November 23, 2015 — The Massachusetts Senate on Wednesday voted 32-6 to pass a bill (S 2048) that would require school districts to use medically accurate and age appropriate sexuality education curriculum if they opt to teach sexuality education, MassLive reports.
The bill must next be voted on by the state House, which reconvenes in January. State Sen. Sal DiDomenico (D), the bill's sponsor, has proposed several versions of the measure since 2011.
The bill does not specify a particular curriculum. Rather, under the bill, a sexuality education curriculum would be required to teach abstinence and contraception, as well as ways to talk about safe sexual activity and how to create relationships free of violence or coercion.
The state Senate also passed an amendment, proposed by state Senate Minority Leader Bruce Tarr (R), that would require education on indicators of child exploitation and sexual abuse, as well as the effects of becoming a parent.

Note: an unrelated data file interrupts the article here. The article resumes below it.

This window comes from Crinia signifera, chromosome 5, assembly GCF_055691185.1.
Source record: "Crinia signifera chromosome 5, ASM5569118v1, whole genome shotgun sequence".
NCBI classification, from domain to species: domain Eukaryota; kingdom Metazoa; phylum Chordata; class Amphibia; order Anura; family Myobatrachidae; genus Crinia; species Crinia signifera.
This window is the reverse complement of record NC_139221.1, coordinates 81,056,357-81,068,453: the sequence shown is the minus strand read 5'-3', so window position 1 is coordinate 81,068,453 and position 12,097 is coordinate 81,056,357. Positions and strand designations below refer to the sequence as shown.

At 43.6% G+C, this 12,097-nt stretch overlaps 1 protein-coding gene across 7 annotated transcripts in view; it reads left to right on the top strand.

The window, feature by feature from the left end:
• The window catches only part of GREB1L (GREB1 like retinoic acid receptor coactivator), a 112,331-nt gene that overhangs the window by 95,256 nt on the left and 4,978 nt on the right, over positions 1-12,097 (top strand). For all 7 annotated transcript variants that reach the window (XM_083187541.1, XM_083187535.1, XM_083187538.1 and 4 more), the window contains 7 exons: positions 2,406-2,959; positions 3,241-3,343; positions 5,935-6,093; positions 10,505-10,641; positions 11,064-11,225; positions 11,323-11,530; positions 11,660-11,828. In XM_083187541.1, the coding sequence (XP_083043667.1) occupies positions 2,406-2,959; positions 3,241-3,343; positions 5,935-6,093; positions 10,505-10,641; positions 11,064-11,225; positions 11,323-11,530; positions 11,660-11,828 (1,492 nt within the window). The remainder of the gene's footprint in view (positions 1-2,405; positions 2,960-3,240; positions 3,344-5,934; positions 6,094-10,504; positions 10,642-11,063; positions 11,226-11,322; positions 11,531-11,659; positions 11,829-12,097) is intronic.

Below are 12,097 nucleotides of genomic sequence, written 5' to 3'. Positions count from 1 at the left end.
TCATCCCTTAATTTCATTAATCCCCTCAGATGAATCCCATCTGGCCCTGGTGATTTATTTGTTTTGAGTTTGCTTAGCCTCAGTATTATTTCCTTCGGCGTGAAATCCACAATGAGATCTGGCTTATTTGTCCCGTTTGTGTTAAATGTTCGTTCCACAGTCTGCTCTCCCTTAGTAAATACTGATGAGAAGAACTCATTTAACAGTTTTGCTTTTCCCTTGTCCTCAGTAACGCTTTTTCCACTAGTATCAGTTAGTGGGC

State lawmakers rejected an amendment requiring parents and students to opt into the course. Instead, under the bill, parents will be notified about the curriculum and can choose to remove their children from the course.
According to MassLive, the measure has support from Planned Parenthood League of Massachusetts and NARAL Pro-Choice Massachusetts.
PPLM spokesperson Tricia Wajda said without the sexuality education bill, "there isn't a safeguard to ensure students are not being subjected to miseducation, or abstinence-only education, which is not effective when it comes to reducing unintended pregnancy in teens" (Schoenberg, MassLive, 11/19).